I am aware of the works of Doctors Stephen Meyer, Doug Axe and Michael Behe, who are well known ID proponents. I recently have heard Dr. Swamidass and Dr. Francis Collins (in an older talk) reference the idea that recent understandings in genetics have made clear that the idea of “irreducible complexity” is falsifiable or has been falsified. In short, organisms, without any guidance or purpose, can recruit what they need genetically to survive and evolve. The well known claims are about the plant hopper’s legs or the bacterial flagellum, etc. I would love to see the specifics in a not too many technical terms. I am not a scientist but have a lay level understanding. Any help?
Hello @Scottie_A , and Welcome to Peaceful Science.
Much of ID can be difficult to refute because it’s not making claims that can be refuted. If the claim is made that some biological structure is so complex that it can only be designed, and then science shows that it could indeed evolve, that still doesn’t prove it was not designed. The key concept here is Falsifiability, very few of the claims made by ID proponents can be falsified, and therefore ID is (mostly) not a scientific concept.
ID can still work just fine as a philosophical or religious concept, but it doesn’t work as science. IMO, nearly all scientific arguments over ID amount to pointless squabbling because there is no scientific claim to argue about. That said, I’ve participated in quite a few of those anyway.
Irreducible complexity is exclusively presented either as a 1) problem with no examples or 2) examples with no problem.
So far as definitions for irreducible complexity necessarily excluding evolution have been proposed, no examples of features meeting such definitions have been provided.
So far as proposed examples of irreducible complexity have been presented, plausible evolutionary pathways are known.
Which is why those arguing for irreducible complexity invariably argue dishonestly by equivocating between meanings.
Thank you for your time and replies. Also, thanks for helping me with the non-technical thoughts. So it can’t be a scientific hypothesis if it can’t be verified or falsified. That makes sense. Is there an evolutionary pathway demonstrated for some the the things that often get argued from ID (Eyes, flagellum, etc.)? Am I correct to hold the position of irreducible complexity that it is an argument from absence? Something like the “god of the gaps” idea? Are ID proponents attempting to make an argument from inference in your opinion? One ID author does this a bit I think in his recent book. To paraphrase, he makes a case that where we see complexity that functions towards some end (genetic code, metabolism, reproduction, sight, flight,) it is a reasonable inference to conclude something like “mind”, rather than unguided process that is not headed towards some end. Then one would possibly try to talk about degrees of certainty. It is still scientifically unverifiable, which would maybe make it unhelpful. Am I thinking on the right track?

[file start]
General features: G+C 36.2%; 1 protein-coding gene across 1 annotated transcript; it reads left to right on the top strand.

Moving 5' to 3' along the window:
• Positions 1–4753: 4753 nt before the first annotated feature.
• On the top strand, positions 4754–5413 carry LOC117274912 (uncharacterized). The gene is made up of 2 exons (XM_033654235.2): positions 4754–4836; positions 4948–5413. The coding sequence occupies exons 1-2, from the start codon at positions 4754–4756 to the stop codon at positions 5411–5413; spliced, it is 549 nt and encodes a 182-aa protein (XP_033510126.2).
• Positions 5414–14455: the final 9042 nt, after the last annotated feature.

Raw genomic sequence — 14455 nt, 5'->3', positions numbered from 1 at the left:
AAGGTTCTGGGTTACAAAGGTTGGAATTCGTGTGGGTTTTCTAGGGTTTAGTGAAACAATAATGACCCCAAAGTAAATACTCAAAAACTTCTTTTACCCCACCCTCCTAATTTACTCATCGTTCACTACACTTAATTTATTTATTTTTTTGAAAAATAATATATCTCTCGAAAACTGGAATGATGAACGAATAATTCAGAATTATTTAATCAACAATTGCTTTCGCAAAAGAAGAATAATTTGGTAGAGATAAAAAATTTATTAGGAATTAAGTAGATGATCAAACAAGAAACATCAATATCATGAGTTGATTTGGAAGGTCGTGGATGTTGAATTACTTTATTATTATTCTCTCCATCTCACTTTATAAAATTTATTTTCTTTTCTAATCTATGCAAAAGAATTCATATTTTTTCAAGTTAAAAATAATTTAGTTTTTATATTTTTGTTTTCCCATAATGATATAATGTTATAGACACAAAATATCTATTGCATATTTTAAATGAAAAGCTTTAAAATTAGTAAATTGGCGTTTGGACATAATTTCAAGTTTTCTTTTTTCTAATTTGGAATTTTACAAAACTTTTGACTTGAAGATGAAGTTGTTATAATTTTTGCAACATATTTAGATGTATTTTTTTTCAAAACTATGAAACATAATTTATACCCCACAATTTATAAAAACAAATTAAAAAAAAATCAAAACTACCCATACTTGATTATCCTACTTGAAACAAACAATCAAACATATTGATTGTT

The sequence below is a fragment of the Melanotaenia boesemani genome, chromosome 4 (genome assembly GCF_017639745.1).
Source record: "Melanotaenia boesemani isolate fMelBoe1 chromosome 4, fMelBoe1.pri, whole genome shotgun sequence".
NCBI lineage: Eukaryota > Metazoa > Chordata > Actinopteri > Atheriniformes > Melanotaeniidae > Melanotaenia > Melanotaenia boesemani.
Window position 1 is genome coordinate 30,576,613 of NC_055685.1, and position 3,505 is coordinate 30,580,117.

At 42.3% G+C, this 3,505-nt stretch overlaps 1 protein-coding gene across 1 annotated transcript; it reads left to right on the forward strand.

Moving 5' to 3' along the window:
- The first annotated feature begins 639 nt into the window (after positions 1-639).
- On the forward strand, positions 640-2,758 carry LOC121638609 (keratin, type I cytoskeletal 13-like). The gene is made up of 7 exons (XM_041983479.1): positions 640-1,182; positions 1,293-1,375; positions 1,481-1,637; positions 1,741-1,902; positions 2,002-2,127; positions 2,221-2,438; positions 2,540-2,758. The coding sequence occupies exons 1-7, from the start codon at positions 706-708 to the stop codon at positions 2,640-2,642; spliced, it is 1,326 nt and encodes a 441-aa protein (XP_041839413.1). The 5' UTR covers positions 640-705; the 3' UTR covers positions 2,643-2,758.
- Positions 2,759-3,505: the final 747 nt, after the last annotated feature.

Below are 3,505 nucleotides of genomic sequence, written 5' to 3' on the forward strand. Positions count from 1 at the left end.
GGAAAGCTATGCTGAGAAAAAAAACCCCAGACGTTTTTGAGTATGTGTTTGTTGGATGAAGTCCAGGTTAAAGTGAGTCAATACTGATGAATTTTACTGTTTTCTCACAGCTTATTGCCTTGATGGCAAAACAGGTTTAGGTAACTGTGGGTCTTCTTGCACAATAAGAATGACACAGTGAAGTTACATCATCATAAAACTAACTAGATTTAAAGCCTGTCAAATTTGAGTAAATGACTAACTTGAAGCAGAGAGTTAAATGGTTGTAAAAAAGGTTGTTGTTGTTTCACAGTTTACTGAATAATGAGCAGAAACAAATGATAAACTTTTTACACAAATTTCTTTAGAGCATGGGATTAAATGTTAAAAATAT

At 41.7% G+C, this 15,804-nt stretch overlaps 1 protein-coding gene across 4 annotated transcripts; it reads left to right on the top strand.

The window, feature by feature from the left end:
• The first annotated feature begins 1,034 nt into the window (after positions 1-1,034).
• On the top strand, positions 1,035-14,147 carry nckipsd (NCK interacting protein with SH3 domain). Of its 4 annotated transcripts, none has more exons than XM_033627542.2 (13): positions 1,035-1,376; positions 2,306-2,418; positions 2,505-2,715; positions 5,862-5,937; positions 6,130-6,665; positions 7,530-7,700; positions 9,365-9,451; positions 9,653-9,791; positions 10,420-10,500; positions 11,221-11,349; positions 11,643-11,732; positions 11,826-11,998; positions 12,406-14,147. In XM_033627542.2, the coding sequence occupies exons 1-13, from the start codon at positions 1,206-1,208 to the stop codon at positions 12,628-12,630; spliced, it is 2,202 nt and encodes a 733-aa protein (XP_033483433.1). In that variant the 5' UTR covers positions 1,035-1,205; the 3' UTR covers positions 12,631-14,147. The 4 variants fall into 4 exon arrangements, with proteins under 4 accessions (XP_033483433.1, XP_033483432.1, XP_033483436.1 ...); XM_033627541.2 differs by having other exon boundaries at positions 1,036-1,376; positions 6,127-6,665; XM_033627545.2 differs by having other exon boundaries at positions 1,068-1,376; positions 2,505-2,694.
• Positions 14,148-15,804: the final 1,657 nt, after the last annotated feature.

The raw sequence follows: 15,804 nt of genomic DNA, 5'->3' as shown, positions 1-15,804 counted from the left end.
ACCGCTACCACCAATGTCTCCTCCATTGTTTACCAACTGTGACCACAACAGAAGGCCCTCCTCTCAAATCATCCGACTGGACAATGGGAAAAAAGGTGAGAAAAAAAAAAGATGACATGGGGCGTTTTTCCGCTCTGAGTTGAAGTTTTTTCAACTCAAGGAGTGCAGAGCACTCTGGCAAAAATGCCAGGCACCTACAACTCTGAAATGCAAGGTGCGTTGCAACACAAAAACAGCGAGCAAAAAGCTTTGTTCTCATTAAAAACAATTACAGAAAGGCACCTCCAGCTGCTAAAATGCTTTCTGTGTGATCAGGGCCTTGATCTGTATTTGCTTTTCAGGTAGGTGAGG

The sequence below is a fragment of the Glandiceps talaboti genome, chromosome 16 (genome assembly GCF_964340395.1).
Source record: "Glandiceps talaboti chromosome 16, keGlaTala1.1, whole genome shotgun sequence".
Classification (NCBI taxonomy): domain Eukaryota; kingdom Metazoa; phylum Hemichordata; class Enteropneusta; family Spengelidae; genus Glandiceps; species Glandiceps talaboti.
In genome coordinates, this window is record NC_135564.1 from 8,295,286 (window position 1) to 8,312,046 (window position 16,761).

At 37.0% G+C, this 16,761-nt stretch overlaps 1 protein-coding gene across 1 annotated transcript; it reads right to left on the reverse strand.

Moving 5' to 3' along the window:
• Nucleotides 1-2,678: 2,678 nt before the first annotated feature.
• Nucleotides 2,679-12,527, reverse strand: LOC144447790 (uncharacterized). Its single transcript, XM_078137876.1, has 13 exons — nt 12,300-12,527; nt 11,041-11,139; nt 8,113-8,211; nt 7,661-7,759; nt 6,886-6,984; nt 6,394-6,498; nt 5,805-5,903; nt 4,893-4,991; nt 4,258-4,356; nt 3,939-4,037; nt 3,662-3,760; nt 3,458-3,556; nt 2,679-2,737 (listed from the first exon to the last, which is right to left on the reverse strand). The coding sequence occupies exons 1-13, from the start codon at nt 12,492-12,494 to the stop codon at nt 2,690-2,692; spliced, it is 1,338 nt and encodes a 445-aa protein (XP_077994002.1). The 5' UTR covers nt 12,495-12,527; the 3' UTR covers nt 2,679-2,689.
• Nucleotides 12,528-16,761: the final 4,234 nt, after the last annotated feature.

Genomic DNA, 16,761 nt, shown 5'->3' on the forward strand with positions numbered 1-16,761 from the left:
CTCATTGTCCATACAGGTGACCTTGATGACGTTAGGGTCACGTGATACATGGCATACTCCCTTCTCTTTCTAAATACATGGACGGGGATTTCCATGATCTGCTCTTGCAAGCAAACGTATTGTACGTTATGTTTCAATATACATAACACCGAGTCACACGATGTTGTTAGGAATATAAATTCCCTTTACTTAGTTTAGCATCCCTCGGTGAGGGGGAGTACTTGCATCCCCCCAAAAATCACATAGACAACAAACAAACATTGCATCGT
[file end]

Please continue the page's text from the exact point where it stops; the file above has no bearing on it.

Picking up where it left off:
I think that you are applying the deceptive rhetoric used to present IC. Put simply, ideas cannot be falsified, so your statement makes no sense.
What you’re missing is that IC is part of a hypothesis that is never clearly stated because it makes the pseudoscientific nature of ID more obvious. The hypothesis is that structures that fit one or more of the multiple definitions of IC cannot evolve. That hypothesis has been falsified; besides, no one in the ID movement is willing to test any ID hypothesis.
Yes. But don’t expect ID proponents to agree with that characterization.
Yes you are on the right track. There are (to my knowledge) exactly 3 example of testable hypotheses in the literature, one from an ID research (Ewert 2016) and two from mainstream scientists “throwing down the gauntlet” for putting ID to the test. These all feature a hypothesis stating what evidence for design might look like, compared to what we expect from evolution.